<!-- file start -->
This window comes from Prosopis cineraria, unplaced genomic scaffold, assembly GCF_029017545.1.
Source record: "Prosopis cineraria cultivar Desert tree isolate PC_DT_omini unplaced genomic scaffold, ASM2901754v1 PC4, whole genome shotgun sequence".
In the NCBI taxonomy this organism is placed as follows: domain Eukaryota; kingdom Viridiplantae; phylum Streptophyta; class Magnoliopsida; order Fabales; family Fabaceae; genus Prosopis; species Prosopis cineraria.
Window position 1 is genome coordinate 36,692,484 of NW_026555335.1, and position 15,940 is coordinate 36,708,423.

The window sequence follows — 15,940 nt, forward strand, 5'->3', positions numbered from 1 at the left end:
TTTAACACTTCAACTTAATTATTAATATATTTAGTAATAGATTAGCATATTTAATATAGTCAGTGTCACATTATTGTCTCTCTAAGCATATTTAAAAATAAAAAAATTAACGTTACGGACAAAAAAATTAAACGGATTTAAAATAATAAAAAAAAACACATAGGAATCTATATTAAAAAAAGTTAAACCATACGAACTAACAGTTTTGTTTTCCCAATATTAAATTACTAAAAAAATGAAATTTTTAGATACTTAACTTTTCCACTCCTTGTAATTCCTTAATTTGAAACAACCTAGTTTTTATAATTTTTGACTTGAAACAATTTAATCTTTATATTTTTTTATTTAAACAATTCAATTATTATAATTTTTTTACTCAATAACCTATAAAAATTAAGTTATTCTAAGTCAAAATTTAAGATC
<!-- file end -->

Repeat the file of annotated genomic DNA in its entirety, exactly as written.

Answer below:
This window comes from Prosopis cineraria, unplaced genomic scaffold, assembly GCF_029017545.1.
Source record: "Prosopis cineraria cultivar Desert tree isolate PC_DT_omini unplaced genomic scaffold, ASM2901754v1 PC4, whole genome shotgun sequence".
In the NCBI taxonomy this organism is placed as follows: domain Eukaryota; kingdom Viridiplantae; phylum Streptophyta; class Magnoliopsida; order Fabales; family Fabaceae; genus Prosopis; species Prosopis cineraria.
Window position 1 is genome coordinate 36,692,484 of NW_026555335.1, and position 15,940 is coordinate 36,708,423.

The window sequence follows — 15,940 nt, forward strand, 5'->3', positions numbered from 1 at the left end:
TTTAACACTTCAACTTAATTATTAATATATTTAGTAATAGATTAGCATATTTAATATAGTCAGTGTCACATTATTGTCTCTCTAAGCATATTTAAAAATAAAAAAATTAACGTTACGGACAAAAAAATTAAACGGATTTAAAATAATAAAAAAAAACACATAGGAATCTATATTAAAAAAAGTTAAACCATACGAACTAACAGTTTTGTTTTCCCAATATTAAATTACTAAAAAAATGAAATTTTTAGATACTTAACTTTTCCACTCCTTGTAATTCCTTAATTTGAAACAACCTAGTTTTTATAATTTTTGACTTGAAACAATTTAATCTTTATATTTTTTTATTTAAACAATTCAATTATTATAATTTTTTTACTCAATAACCTATAAAAATTAAGTTATTCTAAGTCAAAATTTAAGATC